What is assistive technology?

Assistive technology is any kind of technology and/or tool that can be used to enhance the functional independence of a person with a disability. Often, for people with disabilities, accomplishing daily tasks such as communicating with others, going to school or work, or participating in activities can be a challenge. Assistive Technology (AT) devices are tools to help overcome those challenges and enable people living with disabilities to enhance and have access to a quality of life, that may otherwise not be known, and lead more independent lives.

The mission of this blog is to serve as a voice of a constant researcher in the field of educational and assistive technologies so that the best products, strategies and services may be located easily, in hopes that they will then be delivered, taught and used to better the lives of people with disabilities.


Pulse Smartpen by Livescribe

This is a perfect example of when a product purchased off the shelf can become assistive technology! The LiveScribe Pulse Pen records and links audio to what you write so you don't miss a single word of what you want to capture. Do you know someone who struggles keeping up with taking notes or do you find that you do better remembering material if you listen as writing is too cumbersome and only gets in the way of being able to absorb the information? If so, you may want to investigate this little device. If you are an auditory learner, high school just got easier!

The Pulse smartpen is a computer within a pen that captures handwriting and simultaneously records audio and synchronizes it to the writing. To get it going tap on your notes to replay what was recorded from the exact moment they were writing. With pre-printed controls at the bottom of the dot paper notebooks, they can fast forward, rewind, jump ahead, pause or even speed up or slow down the audio recordings to easily access information. All of this information, including the audio, can then be uploaded into your computer to save, search for keywords or share with friends, colleagues and classmates. Pretty amazing, huh?

As reported by Business Wire: "LiveScribe has developed a new low-cost mobile computing platform that enhances productivity, learning, communication and self expression for anyone that uses pen and paper. The Pulse smartpen revolutionizes the act of writing by recording and linking audio to handwriting, so users never miss a word. Livescribe was founded by Jim Marggraff, the inventor of paper-based computing."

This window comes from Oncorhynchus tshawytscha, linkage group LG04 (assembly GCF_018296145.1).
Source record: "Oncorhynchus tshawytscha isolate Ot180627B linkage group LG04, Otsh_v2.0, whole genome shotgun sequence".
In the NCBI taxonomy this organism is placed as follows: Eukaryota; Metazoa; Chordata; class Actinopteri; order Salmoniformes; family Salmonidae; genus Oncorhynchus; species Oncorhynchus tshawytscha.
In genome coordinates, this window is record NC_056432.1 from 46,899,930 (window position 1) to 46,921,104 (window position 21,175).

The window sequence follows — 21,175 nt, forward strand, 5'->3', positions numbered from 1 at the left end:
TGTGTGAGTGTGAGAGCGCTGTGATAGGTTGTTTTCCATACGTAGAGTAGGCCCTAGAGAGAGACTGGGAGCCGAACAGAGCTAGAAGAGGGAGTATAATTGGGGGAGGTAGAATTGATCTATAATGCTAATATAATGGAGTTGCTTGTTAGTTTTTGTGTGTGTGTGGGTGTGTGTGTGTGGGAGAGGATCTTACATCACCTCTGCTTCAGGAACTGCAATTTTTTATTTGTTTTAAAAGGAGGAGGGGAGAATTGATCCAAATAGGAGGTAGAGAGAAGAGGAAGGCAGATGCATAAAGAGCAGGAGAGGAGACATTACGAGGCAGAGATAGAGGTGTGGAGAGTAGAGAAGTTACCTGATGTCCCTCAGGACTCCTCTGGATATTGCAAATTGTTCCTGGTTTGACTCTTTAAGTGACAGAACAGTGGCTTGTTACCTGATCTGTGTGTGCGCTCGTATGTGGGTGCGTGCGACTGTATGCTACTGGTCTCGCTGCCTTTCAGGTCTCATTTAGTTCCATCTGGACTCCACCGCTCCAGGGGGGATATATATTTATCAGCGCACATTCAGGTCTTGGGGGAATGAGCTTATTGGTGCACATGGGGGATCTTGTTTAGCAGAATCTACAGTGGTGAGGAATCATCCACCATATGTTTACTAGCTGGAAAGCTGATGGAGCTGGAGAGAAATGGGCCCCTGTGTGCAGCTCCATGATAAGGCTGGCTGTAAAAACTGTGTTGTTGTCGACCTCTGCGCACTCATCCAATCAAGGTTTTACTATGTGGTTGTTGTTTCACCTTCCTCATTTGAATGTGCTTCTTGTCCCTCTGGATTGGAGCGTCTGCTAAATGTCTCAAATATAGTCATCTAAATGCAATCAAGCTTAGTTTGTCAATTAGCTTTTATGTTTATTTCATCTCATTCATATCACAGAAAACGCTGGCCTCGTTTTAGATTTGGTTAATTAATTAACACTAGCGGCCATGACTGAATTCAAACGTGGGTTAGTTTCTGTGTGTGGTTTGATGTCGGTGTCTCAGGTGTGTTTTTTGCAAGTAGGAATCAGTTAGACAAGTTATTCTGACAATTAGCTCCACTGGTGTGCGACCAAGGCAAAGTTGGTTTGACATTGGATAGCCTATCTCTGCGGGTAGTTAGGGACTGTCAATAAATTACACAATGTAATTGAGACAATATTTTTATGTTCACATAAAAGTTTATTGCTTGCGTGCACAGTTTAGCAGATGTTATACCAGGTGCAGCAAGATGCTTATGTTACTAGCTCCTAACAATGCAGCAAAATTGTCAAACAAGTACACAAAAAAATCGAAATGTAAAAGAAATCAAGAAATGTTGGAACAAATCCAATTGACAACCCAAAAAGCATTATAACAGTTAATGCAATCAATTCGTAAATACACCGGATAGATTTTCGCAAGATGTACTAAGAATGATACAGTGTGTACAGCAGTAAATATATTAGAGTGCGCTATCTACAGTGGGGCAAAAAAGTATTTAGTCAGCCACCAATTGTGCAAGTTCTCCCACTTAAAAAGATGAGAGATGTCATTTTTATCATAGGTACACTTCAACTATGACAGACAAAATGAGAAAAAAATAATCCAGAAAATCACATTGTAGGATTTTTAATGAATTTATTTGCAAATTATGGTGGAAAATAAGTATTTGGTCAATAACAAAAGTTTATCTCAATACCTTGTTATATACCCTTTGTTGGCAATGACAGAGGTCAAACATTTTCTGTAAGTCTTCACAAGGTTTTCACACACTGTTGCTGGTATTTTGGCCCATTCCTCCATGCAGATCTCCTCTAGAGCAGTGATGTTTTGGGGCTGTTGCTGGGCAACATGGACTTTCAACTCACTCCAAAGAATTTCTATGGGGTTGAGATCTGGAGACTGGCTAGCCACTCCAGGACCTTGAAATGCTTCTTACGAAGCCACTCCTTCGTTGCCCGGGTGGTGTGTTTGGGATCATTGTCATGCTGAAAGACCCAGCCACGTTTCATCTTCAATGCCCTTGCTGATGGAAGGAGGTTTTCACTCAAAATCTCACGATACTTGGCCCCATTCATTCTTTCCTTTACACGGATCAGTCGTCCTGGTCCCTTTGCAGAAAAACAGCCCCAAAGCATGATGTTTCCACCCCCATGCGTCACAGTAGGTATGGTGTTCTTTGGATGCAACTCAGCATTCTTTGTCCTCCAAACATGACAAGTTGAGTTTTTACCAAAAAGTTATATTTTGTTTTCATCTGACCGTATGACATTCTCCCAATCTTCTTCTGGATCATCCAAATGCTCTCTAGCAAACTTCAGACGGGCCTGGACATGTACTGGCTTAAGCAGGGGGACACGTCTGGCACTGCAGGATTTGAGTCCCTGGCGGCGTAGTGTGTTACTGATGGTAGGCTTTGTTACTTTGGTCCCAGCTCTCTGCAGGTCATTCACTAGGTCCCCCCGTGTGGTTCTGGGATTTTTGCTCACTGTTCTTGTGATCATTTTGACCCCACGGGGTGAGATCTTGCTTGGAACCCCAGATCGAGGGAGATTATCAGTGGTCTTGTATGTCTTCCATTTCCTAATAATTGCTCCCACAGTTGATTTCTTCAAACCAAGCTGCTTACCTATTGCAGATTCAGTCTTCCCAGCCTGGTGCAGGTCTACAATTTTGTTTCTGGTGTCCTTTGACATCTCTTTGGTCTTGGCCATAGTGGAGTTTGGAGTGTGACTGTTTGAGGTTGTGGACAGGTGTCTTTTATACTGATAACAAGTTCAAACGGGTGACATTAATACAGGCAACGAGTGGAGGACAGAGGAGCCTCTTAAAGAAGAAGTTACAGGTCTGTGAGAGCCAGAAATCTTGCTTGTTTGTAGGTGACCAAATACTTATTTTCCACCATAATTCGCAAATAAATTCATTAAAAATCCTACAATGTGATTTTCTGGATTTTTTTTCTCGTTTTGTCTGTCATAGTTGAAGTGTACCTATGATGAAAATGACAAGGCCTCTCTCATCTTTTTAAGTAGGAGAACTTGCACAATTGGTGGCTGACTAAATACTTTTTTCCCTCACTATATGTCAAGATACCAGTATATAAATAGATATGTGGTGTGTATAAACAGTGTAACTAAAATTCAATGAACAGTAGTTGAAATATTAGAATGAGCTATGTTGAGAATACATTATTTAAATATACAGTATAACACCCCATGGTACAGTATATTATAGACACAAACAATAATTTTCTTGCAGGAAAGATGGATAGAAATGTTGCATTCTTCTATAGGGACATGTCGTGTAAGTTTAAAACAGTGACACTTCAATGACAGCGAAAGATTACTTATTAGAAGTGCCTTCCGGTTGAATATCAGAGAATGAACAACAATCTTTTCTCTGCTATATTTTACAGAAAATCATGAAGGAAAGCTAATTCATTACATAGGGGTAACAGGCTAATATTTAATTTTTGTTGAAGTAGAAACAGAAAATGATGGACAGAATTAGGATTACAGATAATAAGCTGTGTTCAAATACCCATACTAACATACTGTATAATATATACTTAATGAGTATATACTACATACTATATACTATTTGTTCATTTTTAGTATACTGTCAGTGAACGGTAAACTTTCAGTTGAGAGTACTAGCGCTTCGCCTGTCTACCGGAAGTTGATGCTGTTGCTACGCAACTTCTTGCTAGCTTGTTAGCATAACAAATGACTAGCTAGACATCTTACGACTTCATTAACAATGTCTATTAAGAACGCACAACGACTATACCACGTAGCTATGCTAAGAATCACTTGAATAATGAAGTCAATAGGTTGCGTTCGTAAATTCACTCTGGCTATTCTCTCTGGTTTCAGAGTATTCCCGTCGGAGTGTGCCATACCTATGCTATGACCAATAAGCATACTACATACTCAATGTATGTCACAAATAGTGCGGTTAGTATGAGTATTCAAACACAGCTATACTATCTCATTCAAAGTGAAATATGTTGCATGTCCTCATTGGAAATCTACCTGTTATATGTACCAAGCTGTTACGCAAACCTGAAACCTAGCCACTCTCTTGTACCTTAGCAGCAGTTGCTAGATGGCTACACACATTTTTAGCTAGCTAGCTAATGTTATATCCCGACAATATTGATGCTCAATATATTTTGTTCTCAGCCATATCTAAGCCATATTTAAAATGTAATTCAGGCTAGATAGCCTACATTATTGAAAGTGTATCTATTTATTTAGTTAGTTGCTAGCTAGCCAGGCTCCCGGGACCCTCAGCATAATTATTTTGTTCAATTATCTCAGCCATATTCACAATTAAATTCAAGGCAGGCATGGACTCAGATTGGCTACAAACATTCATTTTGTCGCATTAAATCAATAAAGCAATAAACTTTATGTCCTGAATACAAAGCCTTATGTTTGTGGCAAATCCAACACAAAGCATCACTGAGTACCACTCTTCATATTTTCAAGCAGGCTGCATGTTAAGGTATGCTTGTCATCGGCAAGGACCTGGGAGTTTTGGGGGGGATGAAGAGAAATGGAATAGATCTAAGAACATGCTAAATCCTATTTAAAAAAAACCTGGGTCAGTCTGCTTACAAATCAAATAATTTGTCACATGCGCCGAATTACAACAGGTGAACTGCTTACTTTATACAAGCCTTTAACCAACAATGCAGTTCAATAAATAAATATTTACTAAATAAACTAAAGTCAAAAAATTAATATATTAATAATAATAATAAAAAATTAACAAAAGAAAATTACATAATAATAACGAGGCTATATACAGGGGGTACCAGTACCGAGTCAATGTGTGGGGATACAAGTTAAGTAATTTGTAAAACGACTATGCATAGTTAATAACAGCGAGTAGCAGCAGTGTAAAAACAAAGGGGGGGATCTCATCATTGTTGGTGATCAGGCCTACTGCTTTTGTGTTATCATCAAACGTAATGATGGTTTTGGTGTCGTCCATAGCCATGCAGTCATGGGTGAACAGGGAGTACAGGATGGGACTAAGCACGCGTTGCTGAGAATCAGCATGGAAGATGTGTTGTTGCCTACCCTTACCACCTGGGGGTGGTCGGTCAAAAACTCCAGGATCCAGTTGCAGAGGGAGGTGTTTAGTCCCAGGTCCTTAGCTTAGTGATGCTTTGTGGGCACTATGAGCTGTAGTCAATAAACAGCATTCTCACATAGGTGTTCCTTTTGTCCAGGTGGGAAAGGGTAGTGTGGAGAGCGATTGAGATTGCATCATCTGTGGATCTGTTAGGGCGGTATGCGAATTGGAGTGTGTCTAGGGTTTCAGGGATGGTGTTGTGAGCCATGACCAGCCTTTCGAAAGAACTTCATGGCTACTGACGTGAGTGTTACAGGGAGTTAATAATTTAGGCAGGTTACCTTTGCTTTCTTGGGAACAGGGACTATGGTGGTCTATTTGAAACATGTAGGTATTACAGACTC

The Pulse smartpen is available in two models. Under $200 for both models which come in either the 2GB model, which provides storage for over 100 hours of recorded audio or the 4GB model doubles the storage capacity and provides more flexibility for downloading future applications. Accessories for the Pulse smartpen are available including a leather case or two-pack of journals available in black or red and a charger station

Pulse is available in the electronics section at Target stores nationwide, Costco wholesale stores nationwide (best price and bundle available is on-line), as well as Amazon, LiveScribe and major campus bookstores. 
This was originally made for Windows (XP and Vista) but is now available in a Mac version.

To explore this tool further, visit their site at www.livescribe.com

More information can be found about ideas for using the Pulse Pen as Assistive Technology on
Tim Fahlberg's site. He has some great ideas to share with how to use the pen in an educational setting.

Enjoy these Ideas for use in the Classroom to Support Special Needs:

  • Taking notes in class as opposed to trying to keep up with handwritten notes. Record through the Pulse Pen while just outlining the lecture on the LiveScribe composition books (and then upload to the website). Talking notes.
  • Recording and listening to notes before a test so to become familiar with the vocabulary needed/required.
  • Write part/Record part of assignments when challenged with writing.
  • Talking Labels- use to create flashcards (question on one side/answer on the other or a visual i.e. word, math fact, etc. on a single side, with the answer only available as speech i.e. touch the answer dot), site words, or put on objects around a room to make them talk for VI and/or ELL students.
  • Record steps in new daily activities such as directions for doctors, directions for meds, task analyze a new task and record step-by-step how to perform the task. (taping the square of LiveScribe paper right onto his prescription bottles), etc.
  • AAC - make "talking icons" using the recording dots for non-verbal students (especially those with autism may find this an exciting alternative.)
  • AAC- make a talking scene, grid or core word board. An alphabet page could even be integrated.
  • Have teachers record their tests for students to hear the questions without needing an adult reader.
  • Talking picture books can be made by printing pulse paper on labels and stick the labels on the pages. 
  • Make a Talking Word Wall in the classroom.
  • Design talking recipe cards.  
  • Make a talking photo album.
Oh, and so much more. This is a rich tool!
The SmartPen Blog offers further ideas worth exploring.  
Be sure to check out this listing of Educational Uses. This is a nicely organized listing!

For the visual/auditory learners, view this:

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